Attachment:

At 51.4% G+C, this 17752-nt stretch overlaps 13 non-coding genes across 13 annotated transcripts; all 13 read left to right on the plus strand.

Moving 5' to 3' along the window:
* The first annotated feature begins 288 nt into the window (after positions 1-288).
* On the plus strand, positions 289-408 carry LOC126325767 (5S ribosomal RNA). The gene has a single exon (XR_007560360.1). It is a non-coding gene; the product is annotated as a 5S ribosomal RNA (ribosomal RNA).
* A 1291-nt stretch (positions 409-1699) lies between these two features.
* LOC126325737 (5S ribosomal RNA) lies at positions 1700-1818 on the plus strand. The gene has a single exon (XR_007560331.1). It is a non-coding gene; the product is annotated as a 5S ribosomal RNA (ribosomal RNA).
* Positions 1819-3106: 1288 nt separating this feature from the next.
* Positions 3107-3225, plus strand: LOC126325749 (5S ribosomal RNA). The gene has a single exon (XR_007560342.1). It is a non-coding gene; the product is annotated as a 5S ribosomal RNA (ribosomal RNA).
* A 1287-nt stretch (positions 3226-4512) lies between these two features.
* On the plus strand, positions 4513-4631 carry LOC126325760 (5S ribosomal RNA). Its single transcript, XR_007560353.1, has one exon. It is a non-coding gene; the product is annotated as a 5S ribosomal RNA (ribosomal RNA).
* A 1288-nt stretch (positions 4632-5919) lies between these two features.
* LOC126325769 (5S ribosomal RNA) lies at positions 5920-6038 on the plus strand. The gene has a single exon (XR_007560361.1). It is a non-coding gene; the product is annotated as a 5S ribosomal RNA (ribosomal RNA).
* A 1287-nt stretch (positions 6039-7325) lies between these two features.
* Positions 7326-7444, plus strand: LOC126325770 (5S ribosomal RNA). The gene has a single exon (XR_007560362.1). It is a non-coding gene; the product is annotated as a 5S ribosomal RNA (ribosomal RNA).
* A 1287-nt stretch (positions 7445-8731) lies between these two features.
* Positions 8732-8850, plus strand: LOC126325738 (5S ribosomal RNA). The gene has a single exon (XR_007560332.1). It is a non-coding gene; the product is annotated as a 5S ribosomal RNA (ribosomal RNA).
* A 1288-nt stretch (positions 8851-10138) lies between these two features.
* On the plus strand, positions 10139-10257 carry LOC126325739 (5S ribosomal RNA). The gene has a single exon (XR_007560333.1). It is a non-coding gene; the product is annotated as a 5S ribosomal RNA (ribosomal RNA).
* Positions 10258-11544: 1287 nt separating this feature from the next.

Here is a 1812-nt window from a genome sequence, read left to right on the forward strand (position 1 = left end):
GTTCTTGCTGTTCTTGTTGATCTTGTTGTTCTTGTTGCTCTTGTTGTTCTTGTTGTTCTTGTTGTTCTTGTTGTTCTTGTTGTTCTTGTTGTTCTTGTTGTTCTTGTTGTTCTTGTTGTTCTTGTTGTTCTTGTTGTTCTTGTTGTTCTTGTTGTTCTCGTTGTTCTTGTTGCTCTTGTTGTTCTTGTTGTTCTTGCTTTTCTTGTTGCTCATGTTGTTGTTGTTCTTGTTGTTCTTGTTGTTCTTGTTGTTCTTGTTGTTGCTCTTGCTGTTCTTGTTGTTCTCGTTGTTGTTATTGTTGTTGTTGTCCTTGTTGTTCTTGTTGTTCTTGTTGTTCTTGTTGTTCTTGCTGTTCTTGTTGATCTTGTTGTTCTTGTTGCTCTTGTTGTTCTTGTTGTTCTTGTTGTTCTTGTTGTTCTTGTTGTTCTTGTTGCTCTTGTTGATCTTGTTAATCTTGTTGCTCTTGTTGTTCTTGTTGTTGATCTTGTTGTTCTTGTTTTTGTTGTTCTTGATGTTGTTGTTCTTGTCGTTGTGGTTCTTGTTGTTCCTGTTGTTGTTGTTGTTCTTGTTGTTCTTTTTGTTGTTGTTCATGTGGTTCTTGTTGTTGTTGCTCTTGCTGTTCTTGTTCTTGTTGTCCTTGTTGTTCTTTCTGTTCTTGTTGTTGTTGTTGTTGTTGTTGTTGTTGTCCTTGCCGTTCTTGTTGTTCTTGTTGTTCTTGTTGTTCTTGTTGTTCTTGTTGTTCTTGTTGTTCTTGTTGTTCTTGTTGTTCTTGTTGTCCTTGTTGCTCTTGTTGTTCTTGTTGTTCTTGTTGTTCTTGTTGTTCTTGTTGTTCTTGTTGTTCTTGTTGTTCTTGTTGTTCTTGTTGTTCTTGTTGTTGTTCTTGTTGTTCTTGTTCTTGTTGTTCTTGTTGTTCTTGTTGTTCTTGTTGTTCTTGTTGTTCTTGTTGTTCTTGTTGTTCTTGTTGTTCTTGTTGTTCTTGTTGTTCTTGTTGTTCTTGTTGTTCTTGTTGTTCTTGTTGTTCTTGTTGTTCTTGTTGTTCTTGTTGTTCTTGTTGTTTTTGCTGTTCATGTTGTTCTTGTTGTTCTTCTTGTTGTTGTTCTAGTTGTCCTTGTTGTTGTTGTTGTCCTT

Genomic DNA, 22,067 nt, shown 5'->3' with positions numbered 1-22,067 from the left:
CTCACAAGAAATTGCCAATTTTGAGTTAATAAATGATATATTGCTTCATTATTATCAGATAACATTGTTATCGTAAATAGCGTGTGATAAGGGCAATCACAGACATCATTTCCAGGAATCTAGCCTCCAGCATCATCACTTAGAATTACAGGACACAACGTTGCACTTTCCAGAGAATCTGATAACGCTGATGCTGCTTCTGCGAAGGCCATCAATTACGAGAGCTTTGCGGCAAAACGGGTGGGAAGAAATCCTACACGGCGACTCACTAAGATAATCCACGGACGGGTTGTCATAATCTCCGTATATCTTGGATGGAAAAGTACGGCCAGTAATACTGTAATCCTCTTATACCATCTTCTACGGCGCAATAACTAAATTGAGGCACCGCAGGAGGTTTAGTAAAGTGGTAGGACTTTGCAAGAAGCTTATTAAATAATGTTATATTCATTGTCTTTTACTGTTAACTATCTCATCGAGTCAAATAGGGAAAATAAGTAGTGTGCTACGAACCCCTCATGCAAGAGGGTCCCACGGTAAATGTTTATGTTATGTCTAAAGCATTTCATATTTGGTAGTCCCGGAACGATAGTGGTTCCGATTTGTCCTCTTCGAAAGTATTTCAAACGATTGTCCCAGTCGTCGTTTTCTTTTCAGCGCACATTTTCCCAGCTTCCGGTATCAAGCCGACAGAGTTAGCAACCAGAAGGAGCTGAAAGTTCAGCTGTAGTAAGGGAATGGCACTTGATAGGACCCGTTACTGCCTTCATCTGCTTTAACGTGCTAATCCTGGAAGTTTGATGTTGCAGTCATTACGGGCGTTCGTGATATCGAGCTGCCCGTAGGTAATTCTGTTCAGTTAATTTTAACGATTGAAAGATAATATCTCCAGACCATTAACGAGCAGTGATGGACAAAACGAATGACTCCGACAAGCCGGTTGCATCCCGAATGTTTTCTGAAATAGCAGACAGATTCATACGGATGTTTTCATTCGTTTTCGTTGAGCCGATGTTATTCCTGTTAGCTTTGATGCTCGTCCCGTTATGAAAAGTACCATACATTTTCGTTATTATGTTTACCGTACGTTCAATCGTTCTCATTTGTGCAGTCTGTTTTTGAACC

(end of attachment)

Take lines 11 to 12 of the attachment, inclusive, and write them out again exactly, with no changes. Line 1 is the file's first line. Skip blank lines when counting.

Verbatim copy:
* A 1288-nt stretch (positions 4632-5919) lies between these two features.
* LOC126325769 (5S ribosomal RNA) lies at positions 5920-6038 on the plus strand. The gene has a single exon (XR_007560361.1). It is a non-coding gene; the product is annotated as a 5S ribosomal RNA (ribosomal RNA).